What will happen to the sublease if the tenant fails to pay rent or ceases business operations and abandons the premises? These actions will likely be defaults under the primary lease for which the landlord will have the right to seek remedies against the tenant, including lease termination. Absent an agreement to the contrary, if the primary lease is terminated, the sublease automatically terminates. Even if the subtenant has been performing its obligations under the sublease, the primary lease between the landlord and the tenant will alone govern the landlord’s remedies when the tenant defaults under the primary lease. Therefore, the subtenant should insist its agreement with the landlord provides that if the primary lease is terminated as a result of the tenant’s default, the sublease will continue in effect as an agreement between the landlord and the subtenant, with the landlord stepping into the shoes of the tenant as sublandlord. As discussed above, this will likely result in the landlord requiring certain conditions such as increased rent or a shortened sublease term.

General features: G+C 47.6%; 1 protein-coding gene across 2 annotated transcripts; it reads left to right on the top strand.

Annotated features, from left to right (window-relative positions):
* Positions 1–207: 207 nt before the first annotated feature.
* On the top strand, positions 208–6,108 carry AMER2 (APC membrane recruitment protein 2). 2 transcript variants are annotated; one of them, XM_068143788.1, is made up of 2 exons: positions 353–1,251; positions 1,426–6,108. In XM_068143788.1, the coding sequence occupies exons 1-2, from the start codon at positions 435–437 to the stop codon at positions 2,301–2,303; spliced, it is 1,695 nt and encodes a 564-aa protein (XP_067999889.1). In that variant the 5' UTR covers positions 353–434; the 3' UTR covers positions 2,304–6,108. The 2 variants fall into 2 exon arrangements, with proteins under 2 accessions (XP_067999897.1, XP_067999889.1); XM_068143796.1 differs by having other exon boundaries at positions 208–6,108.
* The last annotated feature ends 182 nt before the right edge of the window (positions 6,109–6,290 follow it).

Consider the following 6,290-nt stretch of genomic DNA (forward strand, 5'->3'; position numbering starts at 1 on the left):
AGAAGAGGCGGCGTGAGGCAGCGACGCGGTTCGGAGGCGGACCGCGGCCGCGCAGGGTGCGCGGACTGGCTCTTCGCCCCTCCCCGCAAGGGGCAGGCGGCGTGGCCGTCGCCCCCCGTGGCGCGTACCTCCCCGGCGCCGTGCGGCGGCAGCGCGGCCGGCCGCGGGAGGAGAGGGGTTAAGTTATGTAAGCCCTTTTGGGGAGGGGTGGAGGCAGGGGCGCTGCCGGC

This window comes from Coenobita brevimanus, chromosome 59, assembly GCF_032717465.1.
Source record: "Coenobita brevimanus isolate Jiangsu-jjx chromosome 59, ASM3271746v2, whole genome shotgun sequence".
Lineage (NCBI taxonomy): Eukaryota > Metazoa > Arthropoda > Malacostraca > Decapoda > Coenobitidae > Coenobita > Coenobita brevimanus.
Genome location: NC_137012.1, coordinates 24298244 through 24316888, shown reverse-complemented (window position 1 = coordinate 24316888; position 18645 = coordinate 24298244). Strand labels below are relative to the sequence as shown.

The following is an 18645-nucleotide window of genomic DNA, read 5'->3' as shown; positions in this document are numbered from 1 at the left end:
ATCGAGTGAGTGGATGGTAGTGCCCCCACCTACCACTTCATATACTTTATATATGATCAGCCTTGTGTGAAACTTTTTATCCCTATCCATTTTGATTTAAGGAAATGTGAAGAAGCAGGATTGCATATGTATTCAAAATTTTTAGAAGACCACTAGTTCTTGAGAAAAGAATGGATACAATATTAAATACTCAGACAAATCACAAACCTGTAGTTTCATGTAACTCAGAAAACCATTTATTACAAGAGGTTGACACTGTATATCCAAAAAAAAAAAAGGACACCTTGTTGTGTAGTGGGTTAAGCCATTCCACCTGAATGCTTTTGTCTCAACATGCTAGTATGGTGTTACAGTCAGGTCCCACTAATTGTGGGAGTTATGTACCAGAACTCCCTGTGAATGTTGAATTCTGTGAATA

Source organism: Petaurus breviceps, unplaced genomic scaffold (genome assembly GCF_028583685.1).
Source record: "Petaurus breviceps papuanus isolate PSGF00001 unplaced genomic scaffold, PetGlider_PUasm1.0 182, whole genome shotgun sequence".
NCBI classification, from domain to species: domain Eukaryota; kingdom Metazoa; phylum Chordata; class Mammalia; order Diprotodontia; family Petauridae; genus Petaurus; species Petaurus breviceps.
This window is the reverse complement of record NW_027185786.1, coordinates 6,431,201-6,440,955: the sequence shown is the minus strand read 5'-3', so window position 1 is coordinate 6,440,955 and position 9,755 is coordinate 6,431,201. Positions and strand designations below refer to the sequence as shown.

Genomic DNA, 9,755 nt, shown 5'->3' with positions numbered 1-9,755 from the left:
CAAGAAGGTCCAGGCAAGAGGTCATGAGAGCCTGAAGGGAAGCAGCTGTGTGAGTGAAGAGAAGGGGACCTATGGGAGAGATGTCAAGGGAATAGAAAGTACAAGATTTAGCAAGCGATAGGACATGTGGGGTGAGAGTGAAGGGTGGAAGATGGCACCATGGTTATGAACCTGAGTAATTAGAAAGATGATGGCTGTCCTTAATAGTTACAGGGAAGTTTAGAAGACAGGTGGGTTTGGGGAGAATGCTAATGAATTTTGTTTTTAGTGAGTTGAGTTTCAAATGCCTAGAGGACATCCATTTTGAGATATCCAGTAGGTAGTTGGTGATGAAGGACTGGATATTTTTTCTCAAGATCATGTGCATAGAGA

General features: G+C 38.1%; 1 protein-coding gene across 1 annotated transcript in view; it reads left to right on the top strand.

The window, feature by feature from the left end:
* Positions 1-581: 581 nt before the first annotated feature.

Right to Cure
If the tenant defaults under the primary lease, will the subtenant have the right to cure the default and avoid the landlord exercising its remedies under the primary lease? Whether the subtenant has such a right depends upon the terms of the primary lease, the sublease and any separate agreement between the subtenant and the landlord. The sublease should provide that the tenant will promptly give the subtenant copies of all default notices it receives from the landlord together with assurances that the default will be cured. If the tenant is unable to provide assurances that it will cure the default, the subtenant should be permitted to cure the default during the tenant’s cure period under the primary lease. The sublease should further provide for the subtenant to receive from the tenant reimbursement for its expenditures in curing the default, with interest. The subtenant should also seek to include in its agreement with the landlord, the right of the subtenant to cure a tenant default within a certain number of days after the expiration of the tenant’s cure period, though the landlord may resist such a provision. Without some agreement regarding curing defaults, the subtenant will not have the automatic right to cure the tenant’s defaults under the primary lease and will be forced to rely on the tenant to take remedial actions.